The Harvard Crimson
When the Harvard Institute for Learning in Retirement prepared to mount a production of “The Tempest” in the Cambridge Public Library Auditorium, institute student Helen E. Bakeman was unhappy with the role. minimal women in the room. She wanted to audition for a riotous character – someone new and exciting. So she tried out for the role of Caliban, the evil son of a witch.
“I thought, ‘No, I want to play a freak teenager,'” she says, adding, “And where else can a 70-year-old band get roles and play as teenagers?” Nowhere else.” During the audition, she impersonated Caliban by jumping and running on stage. In the end, she says, “I made a complete fool of myself and got the part.”
Reflecting on his theatrical endeavors, Bakeman remarks, “Caliban is tough and gruff. He gets drunk in the room. He recites poetry. He’s cheeky… It was the last Shakespeare play I think I’ll do, and it was the most fun I’ve had in years.
Like most HILR students, Bakeman began taking classes after retiring from a varied professional life in project management as well as social science research and consulting. A self-proclaimed workaholic, she didn’t want to marinate in her sudden aimless free time. She viewed retirement as a time of rejuvenation, not stagnation, and enthusiastically immersed herself in HILR’s intensive, exploratory learning model.
HILR’s student body is made up of retired professionals like Bakeman who seek to expand their minds together through a classic model of liberal arts education. The 550 students lead and attend the more than 120 peer-led classes and enrichment activities offered by the program.
Linda S. Sultan, for example, rediscovered the joys of reading literary classics thanks to HILR.
She shocked a young family member when she told them she had read all seven volumes of Marcel Proust’s novel ‘In Search of Lost Time’, infamous for being 4,215 pages long.
While Sultan was studying literature, Bakeman immersed himself in a course on the civil rights movement, then waded into more personal territory by taking classes on immigration. “My parents were Holocaust refugees, so I grew up thinking about immigration, so I stayed interested,” she says. In one class, students chose a group of immigrants to research and present to their peers. This final project then inspired her to read and research autobiographies written by former African-American slaves.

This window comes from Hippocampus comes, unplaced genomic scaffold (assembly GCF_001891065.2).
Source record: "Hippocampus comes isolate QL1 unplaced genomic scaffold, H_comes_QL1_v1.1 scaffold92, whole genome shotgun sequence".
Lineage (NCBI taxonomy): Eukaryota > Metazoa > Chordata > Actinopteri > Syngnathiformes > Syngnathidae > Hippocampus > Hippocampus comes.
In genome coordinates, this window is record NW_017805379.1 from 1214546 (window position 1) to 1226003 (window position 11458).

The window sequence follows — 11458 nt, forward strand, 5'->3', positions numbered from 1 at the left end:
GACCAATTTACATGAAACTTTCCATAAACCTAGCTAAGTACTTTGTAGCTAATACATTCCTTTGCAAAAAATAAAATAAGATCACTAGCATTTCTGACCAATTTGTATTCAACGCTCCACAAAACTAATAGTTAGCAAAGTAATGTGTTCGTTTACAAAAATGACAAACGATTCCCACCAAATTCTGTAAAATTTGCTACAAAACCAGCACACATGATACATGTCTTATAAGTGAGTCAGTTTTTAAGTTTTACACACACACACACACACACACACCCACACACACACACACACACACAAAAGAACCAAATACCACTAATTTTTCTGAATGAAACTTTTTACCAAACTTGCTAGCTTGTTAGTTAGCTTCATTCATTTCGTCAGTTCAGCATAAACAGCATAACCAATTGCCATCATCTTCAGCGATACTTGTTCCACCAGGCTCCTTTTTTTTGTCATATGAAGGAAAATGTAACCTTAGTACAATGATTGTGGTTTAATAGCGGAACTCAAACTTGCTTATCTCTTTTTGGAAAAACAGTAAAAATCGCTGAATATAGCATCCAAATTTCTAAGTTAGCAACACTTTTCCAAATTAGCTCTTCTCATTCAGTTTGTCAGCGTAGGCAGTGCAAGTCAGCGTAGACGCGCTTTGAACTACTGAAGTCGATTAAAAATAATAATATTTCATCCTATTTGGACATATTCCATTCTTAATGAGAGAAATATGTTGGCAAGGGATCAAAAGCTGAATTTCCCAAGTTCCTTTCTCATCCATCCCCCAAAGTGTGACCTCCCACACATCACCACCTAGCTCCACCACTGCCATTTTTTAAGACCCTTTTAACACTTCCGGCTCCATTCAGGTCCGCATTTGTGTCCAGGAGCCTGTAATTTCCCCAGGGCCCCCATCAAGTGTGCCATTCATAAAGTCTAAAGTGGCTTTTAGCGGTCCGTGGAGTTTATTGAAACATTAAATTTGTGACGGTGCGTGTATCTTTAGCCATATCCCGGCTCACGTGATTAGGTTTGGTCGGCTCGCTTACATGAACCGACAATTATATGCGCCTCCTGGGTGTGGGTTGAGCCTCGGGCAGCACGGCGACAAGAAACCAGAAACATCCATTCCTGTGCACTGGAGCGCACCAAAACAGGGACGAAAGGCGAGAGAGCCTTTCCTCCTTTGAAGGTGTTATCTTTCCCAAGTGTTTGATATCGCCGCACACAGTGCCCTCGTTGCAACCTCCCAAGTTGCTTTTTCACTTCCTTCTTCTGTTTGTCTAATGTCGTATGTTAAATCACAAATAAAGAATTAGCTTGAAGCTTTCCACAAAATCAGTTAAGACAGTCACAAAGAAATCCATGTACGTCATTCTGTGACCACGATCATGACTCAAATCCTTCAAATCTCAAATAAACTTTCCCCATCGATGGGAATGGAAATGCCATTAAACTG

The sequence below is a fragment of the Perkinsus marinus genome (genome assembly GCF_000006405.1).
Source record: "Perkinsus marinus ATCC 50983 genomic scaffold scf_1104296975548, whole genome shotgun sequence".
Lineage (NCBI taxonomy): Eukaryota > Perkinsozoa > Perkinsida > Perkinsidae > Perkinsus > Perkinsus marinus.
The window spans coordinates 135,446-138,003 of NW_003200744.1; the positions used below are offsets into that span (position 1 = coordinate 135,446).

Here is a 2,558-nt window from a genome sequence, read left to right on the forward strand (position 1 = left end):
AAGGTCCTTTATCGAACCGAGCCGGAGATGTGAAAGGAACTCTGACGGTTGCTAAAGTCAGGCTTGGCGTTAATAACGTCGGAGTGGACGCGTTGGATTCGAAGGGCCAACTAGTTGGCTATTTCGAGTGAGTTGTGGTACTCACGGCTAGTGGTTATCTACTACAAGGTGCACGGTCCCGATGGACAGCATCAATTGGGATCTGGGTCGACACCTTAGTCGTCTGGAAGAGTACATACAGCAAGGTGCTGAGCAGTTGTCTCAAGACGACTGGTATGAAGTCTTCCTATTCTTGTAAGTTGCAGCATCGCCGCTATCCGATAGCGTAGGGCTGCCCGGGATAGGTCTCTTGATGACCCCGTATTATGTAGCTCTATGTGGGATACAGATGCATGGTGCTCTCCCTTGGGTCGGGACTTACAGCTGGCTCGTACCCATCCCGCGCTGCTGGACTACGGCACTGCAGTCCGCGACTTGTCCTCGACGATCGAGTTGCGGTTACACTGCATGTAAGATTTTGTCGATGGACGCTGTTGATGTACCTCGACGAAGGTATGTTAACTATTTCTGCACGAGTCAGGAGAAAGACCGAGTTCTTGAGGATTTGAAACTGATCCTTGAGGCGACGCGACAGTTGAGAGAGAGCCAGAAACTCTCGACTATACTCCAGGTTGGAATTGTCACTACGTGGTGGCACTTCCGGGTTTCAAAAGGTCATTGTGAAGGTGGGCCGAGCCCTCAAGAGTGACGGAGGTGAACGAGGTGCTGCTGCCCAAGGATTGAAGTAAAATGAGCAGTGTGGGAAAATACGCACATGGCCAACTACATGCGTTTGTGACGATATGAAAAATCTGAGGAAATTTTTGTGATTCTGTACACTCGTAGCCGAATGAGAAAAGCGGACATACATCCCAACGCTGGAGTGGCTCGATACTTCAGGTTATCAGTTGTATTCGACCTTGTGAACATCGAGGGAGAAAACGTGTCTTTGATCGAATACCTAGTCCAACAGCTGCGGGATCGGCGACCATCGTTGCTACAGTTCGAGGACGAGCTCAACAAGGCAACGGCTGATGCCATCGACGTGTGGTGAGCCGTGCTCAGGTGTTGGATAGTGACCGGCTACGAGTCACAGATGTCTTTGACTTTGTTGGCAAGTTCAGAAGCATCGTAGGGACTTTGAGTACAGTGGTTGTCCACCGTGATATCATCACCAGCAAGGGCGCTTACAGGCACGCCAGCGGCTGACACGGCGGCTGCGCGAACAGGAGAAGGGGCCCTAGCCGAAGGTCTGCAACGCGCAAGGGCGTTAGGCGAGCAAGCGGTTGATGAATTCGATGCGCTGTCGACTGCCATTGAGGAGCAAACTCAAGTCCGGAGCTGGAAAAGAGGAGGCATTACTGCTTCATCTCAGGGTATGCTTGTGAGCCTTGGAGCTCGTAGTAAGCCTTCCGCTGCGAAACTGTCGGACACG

As another intellectual challenge, Bakeman is currently taking a course on Jacob Lawrence, a black artist who painted “The Migration Series,” which depicts the great migration of black Americans from the South to the North. Art history is an area that is unfamiliar to her and she wants to learn to appreciate art on a deeper level. “I go to a museum and I know what I like, but it’s very different to stand in front of a painting and say, ‘Okay, what do I see? say?” she said, adding, “I think when I go to museums, I’ll do things differently now.
In many ways, HILR is an exemplary model of traditional liberal education that values the virtue of learning for personal growth and growth, rather than professional development. There are no exams or essays. HILR encourages students to teach their own courses. Students refer to these classes as study groups, and everyone contributes to the discussion. According to Bakeman, his peers “are not afraid in a class to say, ‘I don’t think I understood that part of the reading. Could we talk a bit about it, or could someone explain it to me? »
David F. Bliss, another student, appreciates the community aspect of the HILR teaching method. “We do not distinguish between those who are teachers and those who are learners. We are all learners in a sense,” he says. After a career as a scientist with a doctorate in materials science and engineering, HILR gave Bliss a chance to change subjects and study social science.
“It’s a part of my learning experience that I wasn’t really engaged in in my professional life, so it gave me the opportunity to engage in the global culture, the canon of literature that exists and that I hadn’t been able to read or didn’t have time to read when I was working, so it was really a wonderful and rewarding experience,” Bliss says.
Bliss had the good fortune to lead a course on evolution, blending the sciences and the humanities, focusing on how the theory affected both American writers and scientists. He also co-taught a course on Leonardo da Vinci – while his co-teacher, who was an artist, discussed the aesthetics of the paintings, Bliss analyzed the scientific and technical aspects of da Vinci’s notebooks.
Bakeman was also inspired to lead her own class. She lectured on the Triangle Shirtwaist Factory fire of 1911, an industrial disaster in New York that claimed the lives of 146 people, mostly women workers. After hearing about the disaster for the first time, Bakeman says she descended down a rabbit hole of research, examining historical forces at the time of the tragedy, including the women’s movement, the labor movement, the industrialization and immigration. Bakeman wanted to lead this course “as a way to bring together all of these strands of American history,” she says.
Sultan is always impressed by the enthusiasm and preparation of her classmates. Ten minutes before the start of each class, she says everyone has already arrived, ready to chat. “It’s much better than undergraduate. I think partly because we have time to do it, but, you know, it’s so much more interesting at this stage of life because we’ve traveled more,” she says. “We have lived longer.”